November 21, 2017
An experience quite unlike any other in Africa is a 120 kilometre journey by quad bike across the Makagadikadi Pans. Throw caution to the wind, wrap your head Lawrence of Arabia style in a capacious scarf, ease the throttle forward and cruise across the vast lunar-like salt pans towards a horizon of infinite space. There is no traffic to crash into here – just the opportunity to lose yourself in a shimmering parched landscape, listen to stories of animal migration, visit meerkat hides, and seek the elusive brown hyena.
As dusk approaches a smudge on the horizon grows larger and Kubu Island beckons you on to one of the most whacky sleep-outs in this constantly evolving ecosystem – a granite extrusion filigreed with baobab trees which has been the mythical hideaway of the Kalahari bushmen for longer than anyone knows.
Back at base camp, more fascinating excursions unfold with expert guiding and the privilege of spending time with the Zu/ ’hoasi, one of the last hunter-gatherer peoples on earth. A five-night package costs from £2,770 per person.
For many Africans the elephant has been a scourge: in the 19th century the horrors of slavery were exacerbated by the ivory trade which involved slavers forcing their captives to carry tusks across swathes of the hinterland to the ports on the coast; and an elephant can trash the entire, hard-won crop of the villages of sub-Saharan Africa in a few hours. Fortunately, nowadays many people benefit from tourists coming to see the rapidly diminishing numbers of these extraordinary pachyderms.
Sometimes moving large numbers of elephants in wildlife areas is the key to balancing conservation with the needs of local communities. An historic translocation of some five hundred elephants to Nkhotakota Reserve in the centre of Malawi by African Parks, a not-for-profit organisation, has taken two years to accomplish – a remarkable feat and an expensive operation. I first visited this particular reserve in 2014 when the game was thin. This has changed and there is now an ecologically responsible lodge within the reserve where activities are focused on a “slow safari” experience: walking, canoeing and community visits.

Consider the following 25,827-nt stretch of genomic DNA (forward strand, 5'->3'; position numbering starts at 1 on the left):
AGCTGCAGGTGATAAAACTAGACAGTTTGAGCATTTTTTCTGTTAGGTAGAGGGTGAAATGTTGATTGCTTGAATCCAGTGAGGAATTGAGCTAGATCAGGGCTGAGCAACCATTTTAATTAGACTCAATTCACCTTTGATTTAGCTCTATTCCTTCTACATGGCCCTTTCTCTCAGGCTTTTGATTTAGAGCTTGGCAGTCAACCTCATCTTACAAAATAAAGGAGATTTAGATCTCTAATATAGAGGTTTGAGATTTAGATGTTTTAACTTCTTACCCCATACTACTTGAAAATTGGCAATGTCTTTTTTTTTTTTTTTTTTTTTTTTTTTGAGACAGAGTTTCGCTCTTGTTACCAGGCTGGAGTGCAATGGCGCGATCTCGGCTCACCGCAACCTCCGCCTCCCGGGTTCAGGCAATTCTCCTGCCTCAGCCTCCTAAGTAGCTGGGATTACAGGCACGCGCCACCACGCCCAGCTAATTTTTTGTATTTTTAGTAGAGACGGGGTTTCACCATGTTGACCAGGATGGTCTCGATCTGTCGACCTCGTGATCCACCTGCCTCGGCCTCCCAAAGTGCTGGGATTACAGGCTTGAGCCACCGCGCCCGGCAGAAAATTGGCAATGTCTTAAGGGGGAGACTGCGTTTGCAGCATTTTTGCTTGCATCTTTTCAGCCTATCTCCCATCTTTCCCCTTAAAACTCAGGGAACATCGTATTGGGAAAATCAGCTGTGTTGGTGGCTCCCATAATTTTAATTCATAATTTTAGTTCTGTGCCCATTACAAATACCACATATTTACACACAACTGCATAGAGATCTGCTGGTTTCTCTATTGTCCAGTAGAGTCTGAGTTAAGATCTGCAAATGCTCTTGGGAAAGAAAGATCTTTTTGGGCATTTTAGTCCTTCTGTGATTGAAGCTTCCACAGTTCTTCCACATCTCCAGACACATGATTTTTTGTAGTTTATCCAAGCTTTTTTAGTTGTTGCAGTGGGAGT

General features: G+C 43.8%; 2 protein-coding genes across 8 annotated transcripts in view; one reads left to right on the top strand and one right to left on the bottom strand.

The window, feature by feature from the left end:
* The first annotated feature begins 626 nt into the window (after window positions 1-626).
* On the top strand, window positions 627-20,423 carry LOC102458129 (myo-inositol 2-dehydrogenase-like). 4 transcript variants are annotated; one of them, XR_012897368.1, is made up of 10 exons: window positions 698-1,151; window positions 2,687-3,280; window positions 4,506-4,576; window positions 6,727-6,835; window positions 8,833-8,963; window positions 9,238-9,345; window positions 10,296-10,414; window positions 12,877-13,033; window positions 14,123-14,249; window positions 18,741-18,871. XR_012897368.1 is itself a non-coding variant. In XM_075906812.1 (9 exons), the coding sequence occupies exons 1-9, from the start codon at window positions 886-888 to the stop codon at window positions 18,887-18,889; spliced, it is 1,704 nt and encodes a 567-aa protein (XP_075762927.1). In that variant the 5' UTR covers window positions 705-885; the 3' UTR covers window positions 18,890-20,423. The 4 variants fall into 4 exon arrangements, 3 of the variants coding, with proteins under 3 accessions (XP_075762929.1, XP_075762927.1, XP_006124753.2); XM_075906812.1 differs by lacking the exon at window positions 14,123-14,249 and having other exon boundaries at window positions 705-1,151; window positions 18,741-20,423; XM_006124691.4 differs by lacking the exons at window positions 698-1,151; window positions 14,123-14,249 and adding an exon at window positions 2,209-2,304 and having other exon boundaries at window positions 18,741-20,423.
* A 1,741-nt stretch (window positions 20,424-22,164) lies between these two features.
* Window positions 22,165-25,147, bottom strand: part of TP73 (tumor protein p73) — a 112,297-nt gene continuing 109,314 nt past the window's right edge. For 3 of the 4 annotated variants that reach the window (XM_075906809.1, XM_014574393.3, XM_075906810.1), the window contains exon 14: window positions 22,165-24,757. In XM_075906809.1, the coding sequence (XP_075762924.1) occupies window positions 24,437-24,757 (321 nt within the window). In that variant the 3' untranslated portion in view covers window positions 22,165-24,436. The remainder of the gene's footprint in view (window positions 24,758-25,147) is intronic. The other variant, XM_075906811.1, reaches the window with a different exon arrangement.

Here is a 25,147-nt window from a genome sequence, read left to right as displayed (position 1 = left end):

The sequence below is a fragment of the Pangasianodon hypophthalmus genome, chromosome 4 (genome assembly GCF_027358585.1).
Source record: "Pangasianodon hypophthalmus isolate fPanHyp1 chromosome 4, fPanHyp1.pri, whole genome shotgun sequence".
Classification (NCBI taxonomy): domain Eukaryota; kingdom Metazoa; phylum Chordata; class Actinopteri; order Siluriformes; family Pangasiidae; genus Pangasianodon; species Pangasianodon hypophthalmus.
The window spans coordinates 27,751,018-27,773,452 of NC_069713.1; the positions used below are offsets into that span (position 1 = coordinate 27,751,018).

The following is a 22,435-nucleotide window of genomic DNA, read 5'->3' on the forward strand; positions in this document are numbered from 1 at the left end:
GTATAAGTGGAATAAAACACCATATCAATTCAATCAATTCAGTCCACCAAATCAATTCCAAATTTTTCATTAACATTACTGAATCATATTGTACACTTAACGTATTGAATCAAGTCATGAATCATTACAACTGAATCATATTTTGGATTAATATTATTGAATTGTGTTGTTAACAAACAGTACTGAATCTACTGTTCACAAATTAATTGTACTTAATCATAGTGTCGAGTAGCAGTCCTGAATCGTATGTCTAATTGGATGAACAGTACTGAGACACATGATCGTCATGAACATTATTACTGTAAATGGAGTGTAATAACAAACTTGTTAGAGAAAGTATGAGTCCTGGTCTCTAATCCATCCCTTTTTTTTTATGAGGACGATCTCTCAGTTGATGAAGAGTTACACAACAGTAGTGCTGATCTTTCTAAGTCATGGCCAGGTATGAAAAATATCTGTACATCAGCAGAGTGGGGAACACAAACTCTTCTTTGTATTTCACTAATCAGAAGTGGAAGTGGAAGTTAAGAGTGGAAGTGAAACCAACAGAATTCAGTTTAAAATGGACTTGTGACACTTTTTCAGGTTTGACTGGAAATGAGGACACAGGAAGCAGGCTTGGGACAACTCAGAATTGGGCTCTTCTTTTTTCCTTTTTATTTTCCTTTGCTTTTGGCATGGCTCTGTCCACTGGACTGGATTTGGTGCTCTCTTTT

Malawi is the oft-unsung hero of the safari scene and whilst the sheer number of game is not in the same league as other areas it has at least four top safari destinations which, coupled with the magical “lake of stars” providing a totally different sort of beach flop, make it a stand-alone destination in 2018.
Climbing one of the highest sand dunes in the world is a must-do activity in Namibia. The dawn light creates beautiful moving shadows and whilst the silky sand makes the climb a little arduous the view at the crest is exhilarating, and running down the slip face at full speed is just the best kiddie fun imaginable. At the bottom our guide will be ready to cook you a slap-up bush brunch.
The Sossuvlei area can be a little busy in the peak season, so we have a new, exclusive but not over luxurious tented camp on the vast private Neuhof Nature Reserve nearby. Twenty per cent of the revenue generated goes back into conservation on this desert-animal rich area.
The reserve is perfect for families and small groups; you can roam on special guided excursions which include magic moments in desert pools, star gazing, nocturnal photography sessions, stellar escapes and epic drives up to the plateau for incredible vistas over the Namib desert.
Hot air balloons and scenic flights are also available. Privately guided safaris across the vast landscapes of Namibia in specially modified land cruisers are one of my specialities.
If you are considering a safari next July/August now is the time to book. Please don’t wait until 2018. Availability in places like Namibia is already difficult!
For further information on African holidays please contact Miles on 020 7723 5858.
Photographic credits: Elephant relocation: Will Whitford, Dune jumping: Mike Myers
NB prices shown were current at the time of writing the newsletter and are not necessarily current now.
Please ask for an updated quote.
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